In the last fortnight the starting gun for the General Election 2015 was fired as the UK’s four biggest political parties – yes, UKIP unfortunately are counted as the fourth – held their annual conferences where they set out their stalls for the next eight months of campaigning.
Back in 2010 when the coalition agreement was signed, many expected and assumed that with just a few months to go until May 2015 – Labour would be comfortably leading the opinion polls and that the new leader – Ed Miliband – would have captured the hearts and minds of the general public.
In reality, few would now be surprised to see David Cameron extend his stay at 10 Downing Street.
At this moment it’s close, too close for those Labour supporters who feel let down by the coalition.
And for Labour it’s far too close for comfort especially with UKIP creeping into the picture, and with the number of voters who would label themselves undecided.
The floating voter. Those in the north who are typically Labour but feel uninspired and let down by the party who is meant to be fighting for them.
And then those Conservative voters who feel the party aren’t being strong enough on immigration and the EU.
For many UKIP is strongly looking like the alternative, as the Liberal Democrats pay the price for selling out party values for a little bit of time in the limelight.
It’s leaving both major parties falling over themselves to play down the UKIP threat while also trying to persuade those floating voters that their party – whether it be Tory or Labour – can provide exactly what they’re looking for.
It’s a lot easier for David Cameron to persuade those in the south – who see UKIP as the tougher Tory Party- to vote for him in May.
Infact the Tory Party conference did just this for many – a promise of lower taxes for the rich and tougher policy on immigration and EU.
These promises, if kept, can easily eradicate the UKIP attraction for the nervous Tory voter.
It’s not so easy for Ed and the Labour Party.
The threat of losing next year’s general election was very real even before the rapid rise of UKIP.
The consensus is that this is largely down to Ed Miliband and his inability to appeal to the common man.
Politics is a game of charm when it get downs to it; policy matters very little if you’re a good orator and know how to work a crowd.
Ed doesn’t but Dave and Nigel can, and that has set alarm bells ringing for the Labour Party. The average Tory voter likes Cameron, the same can’t be said for the average Labour voter and Ed. For many he’s indecisive, weak and lacks any ideas for real change. But again, all that can be forgiven or pushed under the carpet if Ed could capture the imagination of the crowd.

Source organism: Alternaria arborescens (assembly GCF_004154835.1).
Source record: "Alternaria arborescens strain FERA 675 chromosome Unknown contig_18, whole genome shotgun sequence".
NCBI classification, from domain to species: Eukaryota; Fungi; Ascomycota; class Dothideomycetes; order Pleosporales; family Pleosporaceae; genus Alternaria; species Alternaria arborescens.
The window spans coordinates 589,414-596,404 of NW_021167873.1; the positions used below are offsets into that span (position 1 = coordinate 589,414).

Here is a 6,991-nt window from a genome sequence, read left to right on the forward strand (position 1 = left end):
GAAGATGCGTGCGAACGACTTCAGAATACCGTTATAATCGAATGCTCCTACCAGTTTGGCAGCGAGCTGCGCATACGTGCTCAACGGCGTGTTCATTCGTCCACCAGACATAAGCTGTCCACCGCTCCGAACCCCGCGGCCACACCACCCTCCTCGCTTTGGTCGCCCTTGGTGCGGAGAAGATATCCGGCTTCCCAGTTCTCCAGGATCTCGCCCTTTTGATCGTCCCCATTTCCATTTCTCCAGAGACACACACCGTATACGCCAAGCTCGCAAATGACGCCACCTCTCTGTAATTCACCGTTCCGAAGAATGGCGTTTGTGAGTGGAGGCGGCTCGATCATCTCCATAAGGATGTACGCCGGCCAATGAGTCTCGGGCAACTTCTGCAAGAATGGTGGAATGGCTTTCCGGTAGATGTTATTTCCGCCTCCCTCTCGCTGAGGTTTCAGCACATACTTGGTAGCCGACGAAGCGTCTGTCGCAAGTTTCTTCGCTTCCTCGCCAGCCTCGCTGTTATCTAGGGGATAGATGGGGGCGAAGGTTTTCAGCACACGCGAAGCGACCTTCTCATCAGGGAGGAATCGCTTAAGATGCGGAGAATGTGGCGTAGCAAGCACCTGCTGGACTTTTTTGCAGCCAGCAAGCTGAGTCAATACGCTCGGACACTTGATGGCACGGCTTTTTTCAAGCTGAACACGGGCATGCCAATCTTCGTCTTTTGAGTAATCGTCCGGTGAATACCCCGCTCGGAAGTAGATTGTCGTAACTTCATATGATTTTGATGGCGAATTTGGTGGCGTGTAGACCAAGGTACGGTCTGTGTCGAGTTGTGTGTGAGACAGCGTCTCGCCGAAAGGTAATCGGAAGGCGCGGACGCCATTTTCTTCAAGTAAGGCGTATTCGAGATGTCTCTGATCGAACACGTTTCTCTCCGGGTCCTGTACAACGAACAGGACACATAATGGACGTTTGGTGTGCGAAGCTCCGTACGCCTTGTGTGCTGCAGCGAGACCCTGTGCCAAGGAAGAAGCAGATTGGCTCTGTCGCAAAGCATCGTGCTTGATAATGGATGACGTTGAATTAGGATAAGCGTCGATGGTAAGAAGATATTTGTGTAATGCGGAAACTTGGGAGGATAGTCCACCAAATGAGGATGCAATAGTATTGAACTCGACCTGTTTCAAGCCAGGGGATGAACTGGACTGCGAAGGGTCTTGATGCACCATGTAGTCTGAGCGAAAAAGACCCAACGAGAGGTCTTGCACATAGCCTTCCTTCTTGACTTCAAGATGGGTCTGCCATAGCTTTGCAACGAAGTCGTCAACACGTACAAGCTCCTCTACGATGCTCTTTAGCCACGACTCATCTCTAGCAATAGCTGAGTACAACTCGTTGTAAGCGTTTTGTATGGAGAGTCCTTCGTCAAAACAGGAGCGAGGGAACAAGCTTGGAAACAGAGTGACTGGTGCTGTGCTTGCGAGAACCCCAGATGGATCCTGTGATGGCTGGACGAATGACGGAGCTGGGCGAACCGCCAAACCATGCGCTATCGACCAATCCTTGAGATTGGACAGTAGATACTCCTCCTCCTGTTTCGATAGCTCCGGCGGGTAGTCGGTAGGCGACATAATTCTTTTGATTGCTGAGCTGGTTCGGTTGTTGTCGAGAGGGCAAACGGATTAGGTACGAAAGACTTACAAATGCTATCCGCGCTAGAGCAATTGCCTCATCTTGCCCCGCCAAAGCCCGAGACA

Unfortunately for him, it’s gaffe after gaffe. From the bacon sandwich incident to forgetting to mention the deficit in his conference speech. Ed seems awkward and out of his depth; it’s arguably effecting his popularity.
A YouGov pol on the 7th October carried out for The Sun newspaper put the Tories ahead of Labour by 2%: 35%-33%. That followed one from the 6th October carried out by Lord Ashcroft which also put Labour trailing the Tories.
However, two polls carried out by Populus this month makes better reading for Labour putting them ahead of the Tories 37% to 33%, although questions over Ed’s leadership qualities remain.
Former Labour deputy PM John Prescott questioning last week whether Ed really is the man to take the party forward.
The Labour Peer accused Miliband of being ‘too timid’ while writing in his Sunday Mirror column on the 6th October.
“Ed seems to be pursuing a core vote strategy of getting 31 per cent of traditional Labour supporters with a few ex-Lib Dem voters. He might as well have said at the end of his conference speech: ‘Go back to your constituencies and prepare for coalition'” wrote the 76-year-old.
And the criticism has continued for Ed, from party doners and other peers angry at the proposed mansion tax.
All in all Ed is lacking support from his party and those on the ground, so much so his deputy, Harriet Harman had to again deny suggestions that he would face a leadership challenge in the next few weeks.
Is one needed? The recent by-election in Heywood and Middleton, Greater Manchester, where Labour regained its seat by just over 600 votes (collecting 11,633 votes compared to 18,699 in 2010) suggests that voters are becoming readily disenchanted by the party.
Is it policy? Yes. Is it Ed? Probably more so, but who is out there to replace him? Some would say Yvette Cooper or Andy Burnham and others are calling for Alan Johnson to return.
Others are questioning whether anyone in the fold would actually do enough to save Labour before May 2015.
Can Ed survive? It’s surely going to be interesting.